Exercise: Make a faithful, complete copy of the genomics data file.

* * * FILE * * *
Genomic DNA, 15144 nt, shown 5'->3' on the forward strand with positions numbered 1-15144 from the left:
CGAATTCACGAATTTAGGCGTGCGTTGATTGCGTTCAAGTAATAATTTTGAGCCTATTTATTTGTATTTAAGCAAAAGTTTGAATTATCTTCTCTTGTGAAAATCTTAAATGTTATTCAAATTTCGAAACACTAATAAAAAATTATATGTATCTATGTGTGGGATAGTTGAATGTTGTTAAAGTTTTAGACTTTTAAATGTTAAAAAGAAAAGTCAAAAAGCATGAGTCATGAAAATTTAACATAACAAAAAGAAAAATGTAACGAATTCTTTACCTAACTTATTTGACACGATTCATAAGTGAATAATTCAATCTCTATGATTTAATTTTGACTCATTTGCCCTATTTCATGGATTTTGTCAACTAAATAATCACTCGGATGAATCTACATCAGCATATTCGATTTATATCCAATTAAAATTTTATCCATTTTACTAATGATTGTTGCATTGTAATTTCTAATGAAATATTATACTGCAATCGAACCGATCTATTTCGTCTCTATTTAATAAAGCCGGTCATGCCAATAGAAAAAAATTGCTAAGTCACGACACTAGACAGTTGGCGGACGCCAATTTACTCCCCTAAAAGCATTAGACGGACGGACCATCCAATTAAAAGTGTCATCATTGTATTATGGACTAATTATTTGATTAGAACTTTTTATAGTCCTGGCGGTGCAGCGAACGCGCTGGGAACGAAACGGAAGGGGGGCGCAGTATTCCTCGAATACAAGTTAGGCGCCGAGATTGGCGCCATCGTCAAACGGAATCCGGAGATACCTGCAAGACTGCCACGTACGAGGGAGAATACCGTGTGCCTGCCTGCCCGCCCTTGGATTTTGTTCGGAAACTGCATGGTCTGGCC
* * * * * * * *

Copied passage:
Genomic DNA, 15144 nt, shown 5'->3' on the forward strand with positions numbered 1-15144 from the left:
CGAATTCACGAATTTAGGCGTGCGTTGATTGCGTTCAAGTAATAATTTTGAGCCTATTTATTTGTATTTAAGCAAAAGTTTGAATTATCTTCTCTTGTGAAAATCTTAAATGTTATTCAAATTTCGAAACACTAATAAAAAATTATATGTATCTATGTGTGGGATAGTTGAATGTTGTTAAAGTTTTAGACTTTTAAATGTTAAAAAGAAAAGTCAAAAAGCATGAGTCATGAAAATTTAACATAACAAAAAGAAAAATGTAACGAATTCTTTACCTAACTTATTTGACACGATTCATAAGTGAATAATTCAATCTCTATGATTTAATTTTGACTCATTTGCCCTATTTCATGGATTTTGTCAACTAAATAATCACTCGGATGAATCTACATCAGCATATTCGATTTATATCCAATTAAAATTTTATCCATTTTACTAATGATTGTTGCATTGTAATTTCTAATGAAATATTATACTGCAATCGAACCGATCTATTTCGTCTCTATTTAATAAAGCCGGTCATGCCAATAGAAAAAAATTGCTAAGTCACGACACTAGACAGTTGGCGGACGCCAATTTACTCCCCTAAAAGCATTAGACGGACGGACCATCCAATTAAAAGTGTCATCATTGTATTATGGACTAATTATTTGATTAGAACTTTTTATAGTCCTGGCGGTGCAGCGAACGCGCTGGGAACGAAACGGAAGGGGGGCGCAGTATTCCTCGAATACAAGTTAGGCGCCGAGATTGGCGCCATCGTCAAACGGAATCCGGAGATACCTGCAAGACTGCCACGTACGAGGGAGAATACCGTGTGCCTGCCTGCCCGCCCTTGGATTTTGTTCGGAAACTGCATGGTCTGGCC